What Is Cache Memory?

Cache Memory

In computing, it is known as cache memory or quick access memory to one of the resources that a CPU ( Central Processing Unit, that is, Central Processing Unit) has to store recently processed data in a special buffer temporarily, it is said, in auxiliary memory. 

The cache memory operates in a similar way to the Main Memory of the CPU, but with a higher speed despite being much smaller. Its efficiency provides the microprocessor with extra time to access the most frequently used data, without having to trace it to its place of origin whenever it is necessary.

Thus, this alternate memory is located between the CPU and the RAM ( Random Access Memory, that is, Random Access Memory ), and provides an additional boost in time and saving of resources to the system. Hence its name, which in English means “hideout”.

There are several types of cache memory, such as the following:

  • Disk cache. It is a portion of RAM associated with a particular disk, were recently accessed data is stored to speed up it’s loading.
  • Track cache. Similar to RAM, this type of solid cache used by supercomputers are powerful but expensive.
  • Web cache. It deals with storing the data of recently visited web pages, with speeding up their successive loading and save bandwidth. This type of cache, in turn, can work for a single user (private), several users at the same time (shared) or together for the entire network managed by a server (on the gateway).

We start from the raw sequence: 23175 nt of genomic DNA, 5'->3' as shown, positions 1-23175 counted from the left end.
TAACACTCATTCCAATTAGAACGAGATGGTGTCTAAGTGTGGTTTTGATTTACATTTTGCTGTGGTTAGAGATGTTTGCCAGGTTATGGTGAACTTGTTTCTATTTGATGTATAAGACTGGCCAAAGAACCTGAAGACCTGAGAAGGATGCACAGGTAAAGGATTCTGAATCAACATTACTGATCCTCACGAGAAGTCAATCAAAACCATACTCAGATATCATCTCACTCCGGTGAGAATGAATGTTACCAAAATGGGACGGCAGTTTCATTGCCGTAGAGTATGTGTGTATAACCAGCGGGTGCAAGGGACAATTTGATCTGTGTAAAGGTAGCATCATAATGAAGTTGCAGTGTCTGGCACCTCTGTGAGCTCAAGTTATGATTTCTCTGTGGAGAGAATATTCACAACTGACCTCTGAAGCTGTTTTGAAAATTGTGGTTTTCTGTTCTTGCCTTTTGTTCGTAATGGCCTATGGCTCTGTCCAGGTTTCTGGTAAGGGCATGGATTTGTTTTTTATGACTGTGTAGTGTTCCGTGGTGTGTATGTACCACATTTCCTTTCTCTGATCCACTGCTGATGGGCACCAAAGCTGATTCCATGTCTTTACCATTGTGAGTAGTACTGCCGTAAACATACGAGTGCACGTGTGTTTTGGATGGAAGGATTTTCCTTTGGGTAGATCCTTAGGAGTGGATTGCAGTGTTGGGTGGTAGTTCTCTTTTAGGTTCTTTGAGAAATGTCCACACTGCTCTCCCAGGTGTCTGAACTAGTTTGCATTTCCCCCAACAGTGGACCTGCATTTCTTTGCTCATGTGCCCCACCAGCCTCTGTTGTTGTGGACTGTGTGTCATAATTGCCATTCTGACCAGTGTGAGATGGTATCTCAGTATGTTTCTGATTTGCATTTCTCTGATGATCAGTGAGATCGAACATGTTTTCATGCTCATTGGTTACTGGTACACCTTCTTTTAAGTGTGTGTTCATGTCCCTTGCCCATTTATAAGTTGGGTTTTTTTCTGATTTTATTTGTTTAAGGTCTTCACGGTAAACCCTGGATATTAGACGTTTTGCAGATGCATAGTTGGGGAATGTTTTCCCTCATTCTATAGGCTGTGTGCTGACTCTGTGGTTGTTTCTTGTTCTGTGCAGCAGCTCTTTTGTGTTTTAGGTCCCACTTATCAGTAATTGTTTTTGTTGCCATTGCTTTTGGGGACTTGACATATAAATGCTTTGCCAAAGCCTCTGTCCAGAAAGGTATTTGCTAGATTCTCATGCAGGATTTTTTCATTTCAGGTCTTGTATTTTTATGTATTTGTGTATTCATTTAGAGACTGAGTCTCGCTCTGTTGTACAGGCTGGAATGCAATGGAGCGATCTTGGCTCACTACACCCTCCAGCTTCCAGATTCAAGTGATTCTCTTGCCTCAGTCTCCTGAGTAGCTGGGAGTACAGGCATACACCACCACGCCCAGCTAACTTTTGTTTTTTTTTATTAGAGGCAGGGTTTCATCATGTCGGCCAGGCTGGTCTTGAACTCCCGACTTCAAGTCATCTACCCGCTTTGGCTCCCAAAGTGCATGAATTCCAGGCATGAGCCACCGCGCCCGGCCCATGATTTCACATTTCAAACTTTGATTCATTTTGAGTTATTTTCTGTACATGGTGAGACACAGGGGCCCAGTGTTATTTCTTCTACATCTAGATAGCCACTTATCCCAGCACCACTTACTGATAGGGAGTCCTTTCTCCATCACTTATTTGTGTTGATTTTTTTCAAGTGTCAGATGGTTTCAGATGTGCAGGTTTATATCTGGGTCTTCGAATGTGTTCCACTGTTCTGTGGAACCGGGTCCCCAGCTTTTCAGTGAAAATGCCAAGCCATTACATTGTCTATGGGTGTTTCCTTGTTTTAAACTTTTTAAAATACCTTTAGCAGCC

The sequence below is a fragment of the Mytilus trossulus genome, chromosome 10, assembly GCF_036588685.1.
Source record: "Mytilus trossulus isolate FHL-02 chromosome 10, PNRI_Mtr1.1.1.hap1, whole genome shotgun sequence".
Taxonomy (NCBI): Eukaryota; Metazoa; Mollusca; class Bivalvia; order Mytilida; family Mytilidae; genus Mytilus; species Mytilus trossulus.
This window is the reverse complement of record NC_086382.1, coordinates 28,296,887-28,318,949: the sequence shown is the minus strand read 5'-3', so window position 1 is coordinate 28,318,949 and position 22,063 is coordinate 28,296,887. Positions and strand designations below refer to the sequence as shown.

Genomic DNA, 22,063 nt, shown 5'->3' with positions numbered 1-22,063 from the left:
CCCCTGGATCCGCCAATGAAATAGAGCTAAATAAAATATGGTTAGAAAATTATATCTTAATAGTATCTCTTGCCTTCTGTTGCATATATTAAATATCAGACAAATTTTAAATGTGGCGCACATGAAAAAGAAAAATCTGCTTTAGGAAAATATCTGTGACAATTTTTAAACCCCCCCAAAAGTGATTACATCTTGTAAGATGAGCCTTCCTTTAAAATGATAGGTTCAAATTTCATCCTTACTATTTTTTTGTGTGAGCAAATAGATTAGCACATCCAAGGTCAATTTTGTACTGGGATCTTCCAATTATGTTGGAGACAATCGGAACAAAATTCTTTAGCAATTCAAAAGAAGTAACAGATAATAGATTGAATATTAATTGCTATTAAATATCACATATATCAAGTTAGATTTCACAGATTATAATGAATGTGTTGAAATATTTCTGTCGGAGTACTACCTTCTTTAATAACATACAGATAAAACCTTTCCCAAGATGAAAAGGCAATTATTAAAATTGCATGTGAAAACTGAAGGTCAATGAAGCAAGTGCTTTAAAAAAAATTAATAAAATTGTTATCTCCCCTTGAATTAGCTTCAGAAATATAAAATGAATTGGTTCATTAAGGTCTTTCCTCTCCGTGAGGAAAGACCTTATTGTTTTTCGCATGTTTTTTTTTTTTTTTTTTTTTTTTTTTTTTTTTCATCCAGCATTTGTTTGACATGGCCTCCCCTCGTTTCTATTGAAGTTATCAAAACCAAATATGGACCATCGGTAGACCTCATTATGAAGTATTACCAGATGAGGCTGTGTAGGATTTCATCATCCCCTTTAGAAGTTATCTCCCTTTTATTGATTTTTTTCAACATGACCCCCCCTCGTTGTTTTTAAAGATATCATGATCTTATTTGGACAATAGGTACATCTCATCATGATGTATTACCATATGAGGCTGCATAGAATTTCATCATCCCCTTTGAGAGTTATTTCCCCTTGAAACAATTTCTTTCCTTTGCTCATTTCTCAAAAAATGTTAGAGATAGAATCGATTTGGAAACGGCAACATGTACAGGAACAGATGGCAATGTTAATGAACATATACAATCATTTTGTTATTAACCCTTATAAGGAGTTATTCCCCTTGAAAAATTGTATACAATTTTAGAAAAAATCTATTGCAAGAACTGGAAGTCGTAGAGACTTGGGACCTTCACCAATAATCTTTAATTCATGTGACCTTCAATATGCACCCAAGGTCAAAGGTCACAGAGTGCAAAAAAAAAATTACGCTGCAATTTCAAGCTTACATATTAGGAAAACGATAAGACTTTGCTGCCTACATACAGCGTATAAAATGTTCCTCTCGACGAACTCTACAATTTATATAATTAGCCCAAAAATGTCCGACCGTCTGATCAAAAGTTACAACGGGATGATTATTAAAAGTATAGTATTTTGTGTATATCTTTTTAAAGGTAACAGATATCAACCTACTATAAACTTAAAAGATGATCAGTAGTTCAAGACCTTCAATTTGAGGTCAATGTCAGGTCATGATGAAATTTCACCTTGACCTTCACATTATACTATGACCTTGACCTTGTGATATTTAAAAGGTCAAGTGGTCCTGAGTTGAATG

How does the cache work?

Cache Memory
The cache memory allows access to a copy of data and not the originals.

The operation of this alternate memory is simple: when we access any data in our computerized system, a copy of the most relevant data is immediately created in the cache memory, so that the subsequent accesses to said information have it to hand and should not be traced back to its place of origin.

Thus, accessing the copy and not the original saves processing time and therefore speed since the microprocessor does not have to go all the time to the main memory. Let us say so. It is a constantly updated working copy of the most frequently used data.

Clearing the cache does not erase your files.

Like all memories, the cache can fill up or have data so disorganized that the process of verifying if any requested data is available in the cache is delayed: a procedure that all microprocessors routinely carry out. This can slow down the machine, producing an effect completely contrary to the one sought. Or, it may also cause cache copying or reading errors.

Whatever the case, you can clear the cache manually, asking the system to free up the alternate space and refill it as needed. This operation does not alter the content of our information on the hard drive at all, much less in our email or social network accounts. It is a working copy, and deleting it leaves us in front of the original, identical but another location.

Advantages of clearing the cache

The liberation of the cache memory fulfils two fundamental purposes, such as:

  • Delete old or unnecessary data (since we don’t always use the same data in the system), such as old files or processes that we won’t need again, but that is stored there “just in case” to speed up their execution.
  • Speed ​​up and speed up the system by giving you new free space to copy data in current use, shortening processing times.

Said maintenance must be done with a certain periodicity, which, however, should not be exaggerated, as we would be preventing the cache from fulfilling its purpose.

If we delete it continuously, the data stored there will have to be searched and copied again from its original location, which translates into a greater need for processing time for each program.

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